Russell Berman

Russell Berman

Russell Berman is a staff writer at The Atlantic, where he covers politics.

San Francisco Still Doesn’t Know Who Its Mayor Will Be

Ranked-choice voting has produced the closest citywide election in decades, as the race between London Breed and Mark Leno remains uncalled a week later.

A grid of photos of mostly white, male mayors

The White Men's Club Leading America's Largest Cities

The diversity of the country's urban centers is not reflected in City Hall: In the 15 biggest U.S. cities, all but three mayors are white men, and none are women.

Donald Trump is pictured.

Infrastructure Week Is Always Next Week

President Trump made yet another push for a major bill to rebuild roads, bridges, and railways. But to the frustration of lawmakers, his long-delayed plan is still not ready.

The Lincoln Memorial is pictured during the 2013 government shutdown.

Trump Administration Plans to Keep National Parks Open in a Shutdown

The move is designed not only to reduce inconvenience to travelers, but also to reduce Democrats’ political leverage in the showdown on Capitol Hill.

Why a Hurricane Like Irma Poses a Particular Challenge to Florida

The storm’s enormous size, spanning both coasts of the state, could slow the rescue and recovery efforts, officials warned on Sunday.

A Major Step Forward for the $15 Minimum Wage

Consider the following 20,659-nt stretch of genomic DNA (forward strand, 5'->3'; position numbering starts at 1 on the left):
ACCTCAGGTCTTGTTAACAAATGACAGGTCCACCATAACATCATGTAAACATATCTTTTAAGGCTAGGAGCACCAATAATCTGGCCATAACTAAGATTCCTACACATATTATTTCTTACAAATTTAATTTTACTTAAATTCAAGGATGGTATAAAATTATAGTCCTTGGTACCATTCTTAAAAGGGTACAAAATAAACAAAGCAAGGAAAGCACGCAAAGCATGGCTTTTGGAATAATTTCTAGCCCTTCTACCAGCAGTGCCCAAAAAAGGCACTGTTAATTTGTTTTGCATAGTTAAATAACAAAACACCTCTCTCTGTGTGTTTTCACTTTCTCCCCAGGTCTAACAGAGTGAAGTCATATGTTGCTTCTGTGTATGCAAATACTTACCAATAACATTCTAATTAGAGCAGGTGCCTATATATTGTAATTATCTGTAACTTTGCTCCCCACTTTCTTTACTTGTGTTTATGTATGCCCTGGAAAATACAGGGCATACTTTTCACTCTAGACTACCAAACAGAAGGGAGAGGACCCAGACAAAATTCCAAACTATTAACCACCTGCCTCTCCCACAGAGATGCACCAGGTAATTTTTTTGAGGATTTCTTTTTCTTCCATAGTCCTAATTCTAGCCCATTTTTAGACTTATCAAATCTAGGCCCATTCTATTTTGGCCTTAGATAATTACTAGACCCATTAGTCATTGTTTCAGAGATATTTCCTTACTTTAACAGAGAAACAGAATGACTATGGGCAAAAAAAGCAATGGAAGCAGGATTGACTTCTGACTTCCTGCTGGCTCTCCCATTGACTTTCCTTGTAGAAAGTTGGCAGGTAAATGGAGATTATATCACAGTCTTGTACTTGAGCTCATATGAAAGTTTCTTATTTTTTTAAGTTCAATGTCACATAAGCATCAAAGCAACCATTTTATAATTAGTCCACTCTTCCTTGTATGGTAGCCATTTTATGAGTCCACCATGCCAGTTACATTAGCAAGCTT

California announced a deal to reach the milestone by 2022, and New York could soon follow.

The Growing Split Between U.S. States Over Guns

Owners of firearms will have more rights in Texas and fewer rights in California in the new year, thanks to the nation’s deepening cultural divide.

Seattle's Experiment With Campaign Funding

City residents approved a public-financing program in which voters will get $100 worth of election vouchers—the first of its kind in the nation.

Congress's Partial Victory on Transportation

The House and Senate are close to finishing a long-term highway bill for the first time in a decade. But they’re still short on cash to pay for it.

How Bathroom Fears Conquered Transgender Rights in Houston

A city ordinance protecting residents from discrimination based on sexual orientation and gender identity is defeated after a fierce campaign.

Why Congress Can't Solve America's Infrastructure Crisis

Lawmakers can’t agree on how to pay for the Highway Trust Fund for the remainder of the year, let alone for the next decade.

A Federal Civil-Rights Probe in Baltimore

Attorney General Loretta Lynch announces a formal investigation into whether police practices violate the Constitution.

Where the Minimum-Wage Fight Is Being Won

Cities and states have shot far past Congress in raising the minimum wage. Will the feds ever catch up?

Can Californians Adapt to Their Catastrophic Drought?

Four years into a crisis of unknown duration, residents of the Golden State have the chance to change their habits, and find new ways to thrive.

Democrats Pick Philadelphia to Host 2016 Convention

The City of Brotherly Love beat out Brooklyn and Columbus, Ohio, to host the Democrats in 2016.